login-server: contoso.azurecr.io
              username: ${{ secrets.REGISTRY_USERNAME }}
              password: ${{ secrets.REGISTRY_PASSWORD }}

         - run: |
              docker build . -t contoso.azurecr.io/k8sdemo:${{ github.sha }}
              docker push contoso.azurecr.io/k8sdemo:${{ github.sha }}

         - uses: azure/setup-kubectl@v2.0

         - uses: Azure/k8s-set-context@v2
           with:
              kubeconfig: ${{ secrets.KUBE_CONFIG }}

         - uses: Azure/k8s-create-secret@v1.1
           with:
              container-registry-url: contoso.azurecr.io
              container-registry-username: ${{ secrets.REGISTRY_USERNAME }}
              container-registry-password: ${{ secrets.REGISTRY_PASSWORD }}
              secret-name: demo-k8s-secret

         - uses: Azure/k8s-deploy@v4
           with:
              action: deploy
              manifests: |
                 manifests/deployment.yml
                 manifests/service.yml
              images: |
                 demo.azurecr.io/k8sdemo:${{ github.sha }}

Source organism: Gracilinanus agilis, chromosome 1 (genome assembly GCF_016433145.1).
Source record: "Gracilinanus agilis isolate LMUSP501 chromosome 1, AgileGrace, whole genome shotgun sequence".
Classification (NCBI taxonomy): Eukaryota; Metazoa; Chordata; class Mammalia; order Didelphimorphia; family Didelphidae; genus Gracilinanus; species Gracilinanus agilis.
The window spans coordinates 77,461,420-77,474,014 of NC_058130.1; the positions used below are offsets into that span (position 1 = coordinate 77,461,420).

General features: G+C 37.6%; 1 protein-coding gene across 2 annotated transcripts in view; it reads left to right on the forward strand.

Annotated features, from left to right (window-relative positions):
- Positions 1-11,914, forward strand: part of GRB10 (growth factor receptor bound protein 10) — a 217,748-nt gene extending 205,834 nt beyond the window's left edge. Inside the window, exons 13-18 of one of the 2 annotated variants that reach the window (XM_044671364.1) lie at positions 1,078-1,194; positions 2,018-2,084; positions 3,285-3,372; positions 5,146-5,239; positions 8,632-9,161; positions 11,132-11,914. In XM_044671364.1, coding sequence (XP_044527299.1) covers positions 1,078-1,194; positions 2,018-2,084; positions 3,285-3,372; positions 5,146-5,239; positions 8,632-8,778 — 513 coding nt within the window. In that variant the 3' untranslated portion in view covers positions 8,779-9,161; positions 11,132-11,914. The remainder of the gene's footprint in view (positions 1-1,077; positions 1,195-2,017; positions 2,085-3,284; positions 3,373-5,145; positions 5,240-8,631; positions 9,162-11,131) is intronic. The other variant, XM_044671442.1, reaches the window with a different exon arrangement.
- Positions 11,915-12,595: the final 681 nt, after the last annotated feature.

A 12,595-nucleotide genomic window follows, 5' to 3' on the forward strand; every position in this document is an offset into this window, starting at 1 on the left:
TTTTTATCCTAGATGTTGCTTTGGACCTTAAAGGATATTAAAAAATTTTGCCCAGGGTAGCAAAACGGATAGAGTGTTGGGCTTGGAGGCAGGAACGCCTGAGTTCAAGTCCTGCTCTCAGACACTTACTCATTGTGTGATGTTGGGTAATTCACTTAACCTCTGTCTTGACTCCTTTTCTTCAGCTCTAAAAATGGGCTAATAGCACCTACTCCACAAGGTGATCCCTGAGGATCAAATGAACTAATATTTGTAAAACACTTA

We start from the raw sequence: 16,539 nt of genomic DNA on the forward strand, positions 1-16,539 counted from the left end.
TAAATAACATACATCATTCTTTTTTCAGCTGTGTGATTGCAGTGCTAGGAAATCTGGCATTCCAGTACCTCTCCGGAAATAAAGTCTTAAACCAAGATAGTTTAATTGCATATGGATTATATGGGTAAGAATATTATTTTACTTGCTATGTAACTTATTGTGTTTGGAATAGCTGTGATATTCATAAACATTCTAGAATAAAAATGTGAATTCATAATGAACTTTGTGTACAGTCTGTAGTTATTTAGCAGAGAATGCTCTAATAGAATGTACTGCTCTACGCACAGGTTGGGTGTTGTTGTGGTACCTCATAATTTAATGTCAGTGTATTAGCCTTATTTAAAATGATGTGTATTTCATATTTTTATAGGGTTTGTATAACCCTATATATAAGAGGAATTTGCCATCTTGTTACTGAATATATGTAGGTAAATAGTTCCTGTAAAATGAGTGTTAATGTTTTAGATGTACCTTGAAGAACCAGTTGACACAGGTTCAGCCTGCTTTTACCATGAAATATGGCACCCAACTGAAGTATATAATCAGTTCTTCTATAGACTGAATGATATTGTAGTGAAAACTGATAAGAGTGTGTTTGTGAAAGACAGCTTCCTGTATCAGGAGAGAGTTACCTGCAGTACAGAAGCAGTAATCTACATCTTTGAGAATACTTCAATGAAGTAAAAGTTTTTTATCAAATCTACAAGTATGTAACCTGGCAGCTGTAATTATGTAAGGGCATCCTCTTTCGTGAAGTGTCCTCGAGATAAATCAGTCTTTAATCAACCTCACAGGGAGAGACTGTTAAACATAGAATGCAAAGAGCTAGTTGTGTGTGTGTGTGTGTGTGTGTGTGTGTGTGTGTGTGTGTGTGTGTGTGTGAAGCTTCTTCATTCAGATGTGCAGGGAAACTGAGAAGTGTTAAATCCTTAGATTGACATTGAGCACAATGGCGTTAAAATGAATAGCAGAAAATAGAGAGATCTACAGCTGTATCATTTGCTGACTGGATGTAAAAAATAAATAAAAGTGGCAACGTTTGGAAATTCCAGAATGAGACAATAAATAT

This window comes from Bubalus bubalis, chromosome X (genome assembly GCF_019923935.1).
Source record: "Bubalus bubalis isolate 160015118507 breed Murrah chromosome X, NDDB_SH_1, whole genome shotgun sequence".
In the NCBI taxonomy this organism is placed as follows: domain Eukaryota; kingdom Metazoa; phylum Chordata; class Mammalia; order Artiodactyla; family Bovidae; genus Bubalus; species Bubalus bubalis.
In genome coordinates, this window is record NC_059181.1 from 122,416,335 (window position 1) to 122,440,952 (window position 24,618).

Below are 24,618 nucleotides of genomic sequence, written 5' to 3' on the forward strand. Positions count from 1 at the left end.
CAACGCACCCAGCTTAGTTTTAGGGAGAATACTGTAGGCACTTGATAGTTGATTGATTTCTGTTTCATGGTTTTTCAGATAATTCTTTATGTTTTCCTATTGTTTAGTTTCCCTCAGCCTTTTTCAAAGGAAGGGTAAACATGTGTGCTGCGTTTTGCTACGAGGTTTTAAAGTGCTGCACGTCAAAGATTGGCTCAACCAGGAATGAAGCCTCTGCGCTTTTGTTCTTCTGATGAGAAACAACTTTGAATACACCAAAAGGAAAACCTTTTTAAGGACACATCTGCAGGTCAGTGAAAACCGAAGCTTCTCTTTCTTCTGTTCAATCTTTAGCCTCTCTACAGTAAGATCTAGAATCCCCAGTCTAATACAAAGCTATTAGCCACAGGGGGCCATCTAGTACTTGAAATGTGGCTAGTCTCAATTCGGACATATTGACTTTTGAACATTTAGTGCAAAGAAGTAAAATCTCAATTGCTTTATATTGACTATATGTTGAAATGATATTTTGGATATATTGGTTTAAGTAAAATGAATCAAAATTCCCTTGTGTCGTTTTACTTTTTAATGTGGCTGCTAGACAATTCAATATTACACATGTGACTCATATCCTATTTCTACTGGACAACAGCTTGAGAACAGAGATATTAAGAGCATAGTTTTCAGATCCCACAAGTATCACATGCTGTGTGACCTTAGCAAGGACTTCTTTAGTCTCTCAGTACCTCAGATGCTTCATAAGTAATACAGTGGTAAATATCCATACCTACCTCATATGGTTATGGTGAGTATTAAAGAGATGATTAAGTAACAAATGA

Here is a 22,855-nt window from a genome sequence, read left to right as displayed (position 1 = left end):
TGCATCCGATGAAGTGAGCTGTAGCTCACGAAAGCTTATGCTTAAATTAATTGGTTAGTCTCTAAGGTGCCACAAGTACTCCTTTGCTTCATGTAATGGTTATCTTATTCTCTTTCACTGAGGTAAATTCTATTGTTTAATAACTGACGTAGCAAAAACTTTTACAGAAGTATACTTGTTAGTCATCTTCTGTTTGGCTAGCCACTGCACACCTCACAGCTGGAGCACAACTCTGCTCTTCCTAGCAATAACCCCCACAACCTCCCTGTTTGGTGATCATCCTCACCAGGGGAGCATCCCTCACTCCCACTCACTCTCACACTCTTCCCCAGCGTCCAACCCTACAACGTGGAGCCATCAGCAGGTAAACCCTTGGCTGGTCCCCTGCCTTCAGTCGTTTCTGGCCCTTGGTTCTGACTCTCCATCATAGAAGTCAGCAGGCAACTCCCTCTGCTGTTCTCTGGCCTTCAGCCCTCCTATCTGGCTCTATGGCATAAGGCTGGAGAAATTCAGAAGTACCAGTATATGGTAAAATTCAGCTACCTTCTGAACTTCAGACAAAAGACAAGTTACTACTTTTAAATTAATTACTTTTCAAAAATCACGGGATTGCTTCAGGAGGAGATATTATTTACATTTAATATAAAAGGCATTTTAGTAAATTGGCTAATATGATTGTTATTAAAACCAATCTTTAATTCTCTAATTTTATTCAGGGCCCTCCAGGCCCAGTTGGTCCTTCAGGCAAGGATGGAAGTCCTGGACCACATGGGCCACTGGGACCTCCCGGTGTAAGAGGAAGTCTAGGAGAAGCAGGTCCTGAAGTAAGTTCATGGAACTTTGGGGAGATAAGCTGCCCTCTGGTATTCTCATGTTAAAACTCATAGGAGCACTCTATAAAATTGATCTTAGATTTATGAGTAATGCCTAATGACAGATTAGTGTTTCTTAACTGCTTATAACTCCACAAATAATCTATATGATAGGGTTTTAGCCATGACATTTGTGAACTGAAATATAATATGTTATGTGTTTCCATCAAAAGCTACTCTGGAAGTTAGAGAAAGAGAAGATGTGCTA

imagepullsecrets: |
                 demo-k8s-secret

Build image and add dockerfile-path label to it

We can use this image in other workflows once built.

on: [push]
env:
   NAMESPACE: demo-ns2

jobs:
   build:
      runs-on: ubuntu-latest
      steps:
         - uses: actions/checkout@master

         - uses: Azure/docker-login@v1
           with:
              login-server: contoso.azurecr.io
              username: ${{ secrets.REGISTRY_USERNAME }}
              password: ${{ secrets.REGISTRY_PASSWORD }}

         - run: |
              docker build . -t contoso.azurecr.io/k8sdemo:${{ github.sha }} --label dockerfile-path=https://github.com/${{github.repo}}/blob/${{github.sha}}/Dockerfile
              docker push contoso.azurecr.io/k8sdemo:${{ github.sha }}

Use bake action to get manifests deploying to a Kubernetes cluster

on: [push]
env:
   NAMESPACE: demo-ns2

jobs:
   deploy:
      runs-on: ubuntu-latest
      steps:
         - uses: actions/checkout@master

         - uses: Azure/docker-login@v1
           with:
              login-server: contoso.azurecr.io
              username: ${{ secrets.REGISTRY_USERNAME }}
              password: ${{ secrets.REGISTRY_PASSWORD }}

         - uses: azure/setup-kubectl@v2.0

         # Set the target AKS cluster.
         - uses: Azure/aks-set-context@v1
           with:
              creds: '${{ secrets.AZURE_CREDENTIALS }}'
              cluster-name: contoso
              resource-group: contoso-rg

         - uses: Azure/k8s-create-secret@v1.1
           with:
              namespace: ${{ env.NAMESPACE  }}
              container-registry-url: contoso.azurecr.io